A Little Context for Roles and Activities on an Agile Team
We’ll talk a lot in this book about the “customer team” and the “developer team.” The difference between them is the skills they bring to delivering a product.
The customer team includes business experts, product owners, domain experts, product managers, business analysts, subject matter experts—everyone on the “business” side of a project. The customer team writes the stories or feature sets that the developer team delivers. They provide the examples that will drive coding in the form of business-facing tests. They communicate and collaborate with the developer team throughout each iteration, answering questions, drawing examples on the whiteboard, and reviewing finished stories or parts of stories.
Testers are integral members of the customer team, helping elicit requirements and examples and helping the customers express their requirements as tests.
Everyone involved with delivering code is a developer, and is part of the developer team. Agile principles encourage team members to take on multiple activities; any team member can take on any type of task. Many agile practitioners discourage specialized roles on teams and encourage all team members to transfer their skills to others as much as possible. Nevertheless, each team needs to decide what expertise their projects require. Programmers, system administrators, architects, database administrators, technical writers, security specialists, and people who wear more than one of these hats might be part of the team, physically or virtually.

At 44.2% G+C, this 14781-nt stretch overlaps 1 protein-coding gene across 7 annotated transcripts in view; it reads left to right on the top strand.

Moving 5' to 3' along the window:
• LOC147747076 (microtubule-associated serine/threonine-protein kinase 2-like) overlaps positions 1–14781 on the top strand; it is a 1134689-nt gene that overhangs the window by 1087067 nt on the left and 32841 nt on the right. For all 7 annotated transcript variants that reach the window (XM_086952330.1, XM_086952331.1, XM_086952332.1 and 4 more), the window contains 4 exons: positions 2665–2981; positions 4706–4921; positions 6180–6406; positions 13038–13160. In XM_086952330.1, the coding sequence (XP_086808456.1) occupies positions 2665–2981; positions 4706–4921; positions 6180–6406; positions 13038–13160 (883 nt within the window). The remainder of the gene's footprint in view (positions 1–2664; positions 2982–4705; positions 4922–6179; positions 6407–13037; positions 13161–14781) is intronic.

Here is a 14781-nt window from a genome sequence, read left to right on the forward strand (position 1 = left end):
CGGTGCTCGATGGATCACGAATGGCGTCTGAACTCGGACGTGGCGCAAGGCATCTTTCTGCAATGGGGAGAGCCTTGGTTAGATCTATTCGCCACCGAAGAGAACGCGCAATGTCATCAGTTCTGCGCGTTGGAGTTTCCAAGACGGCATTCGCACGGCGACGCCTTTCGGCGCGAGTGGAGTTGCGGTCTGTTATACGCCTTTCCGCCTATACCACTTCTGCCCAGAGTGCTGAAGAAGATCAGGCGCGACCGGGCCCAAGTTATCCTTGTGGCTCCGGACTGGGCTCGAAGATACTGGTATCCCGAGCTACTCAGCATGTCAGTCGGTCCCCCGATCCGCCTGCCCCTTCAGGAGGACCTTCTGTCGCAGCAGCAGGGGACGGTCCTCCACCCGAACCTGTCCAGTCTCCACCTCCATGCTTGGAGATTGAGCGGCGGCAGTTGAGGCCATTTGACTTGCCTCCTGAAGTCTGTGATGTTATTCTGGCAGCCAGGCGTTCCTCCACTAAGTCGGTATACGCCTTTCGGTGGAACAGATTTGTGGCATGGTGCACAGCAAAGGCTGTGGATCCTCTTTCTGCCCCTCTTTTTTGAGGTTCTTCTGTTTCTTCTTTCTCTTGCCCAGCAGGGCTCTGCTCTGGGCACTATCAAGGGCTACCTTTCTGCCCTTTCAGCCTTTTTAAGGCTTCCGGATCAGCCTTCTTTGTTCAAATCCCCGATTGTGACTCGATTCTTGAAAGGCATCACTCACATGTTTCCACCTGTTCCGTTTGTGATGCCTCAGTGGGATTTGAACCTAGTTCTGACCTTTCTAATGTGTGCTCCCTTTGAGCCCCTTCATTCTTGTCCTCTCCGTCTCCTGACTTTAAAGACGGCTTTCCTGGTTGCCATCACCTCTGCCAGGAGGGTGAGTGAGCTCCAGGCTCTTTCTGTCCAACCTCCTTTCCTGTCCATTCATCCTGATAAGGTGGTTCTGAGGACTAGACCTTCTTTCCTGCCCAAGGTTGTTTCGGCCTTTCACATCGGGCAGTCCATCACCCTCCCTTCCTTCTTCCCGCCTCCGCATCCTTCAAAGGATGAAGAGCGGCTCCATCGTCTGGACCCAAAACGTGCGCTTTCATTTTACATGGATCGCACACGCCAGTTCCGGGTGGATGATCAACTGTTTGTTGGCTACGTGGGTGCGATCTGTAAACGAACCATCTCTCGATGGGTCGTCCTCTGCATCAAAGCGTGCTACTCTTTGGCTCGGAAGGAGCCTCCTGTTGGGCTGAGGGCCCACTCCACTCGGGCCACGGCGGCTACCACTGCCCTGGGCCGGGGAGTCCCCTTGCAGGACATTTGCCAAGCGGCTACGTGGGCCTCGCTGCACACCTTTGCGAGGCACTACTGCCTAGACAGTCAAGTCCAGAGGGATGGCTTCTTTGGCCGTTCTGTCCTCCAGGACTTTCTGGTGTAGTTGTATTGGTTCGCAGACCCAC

Testers are also on the developer team, because testing is a central component of agile software development. Testers advocate for quality on behalf of the customer and assist the development team in delivering the maximum business value.
Interaction between Customer and Developer Teams
The customer and developer teams work closely together at all times. Ideally, they’re just one team with a common goal. That goal is to deliver value to the organization. Agile projects progress in iterations, which are small development cycles that typically last from one to four weeks. The customer team, with input from the developers, will prioritize stories to be developed, and the developer team will determine how much work they can take on. They’ll work together to define requirements with tests and examples, and write the code that makes the tests pass. Testers have a foot in each world, understanding the customer viewpoint as well as the complexities of the technical implementation (see Figure 1-3).
Figure 1-3 Interaction of roles
Some agile teams don’t have any members who define themselves as “testers.” However, they all need someone to help the customer team write business-facing tests for the iteration’s stories, make sure the tests pass, and make sure that adequate regression tests are automated. Even if a team does have testers, the entire agile team is responsible for these testing tasks. Our experience with agile teams has shown that testing skills and experience are vital to project success and that testers do add value to agile teams.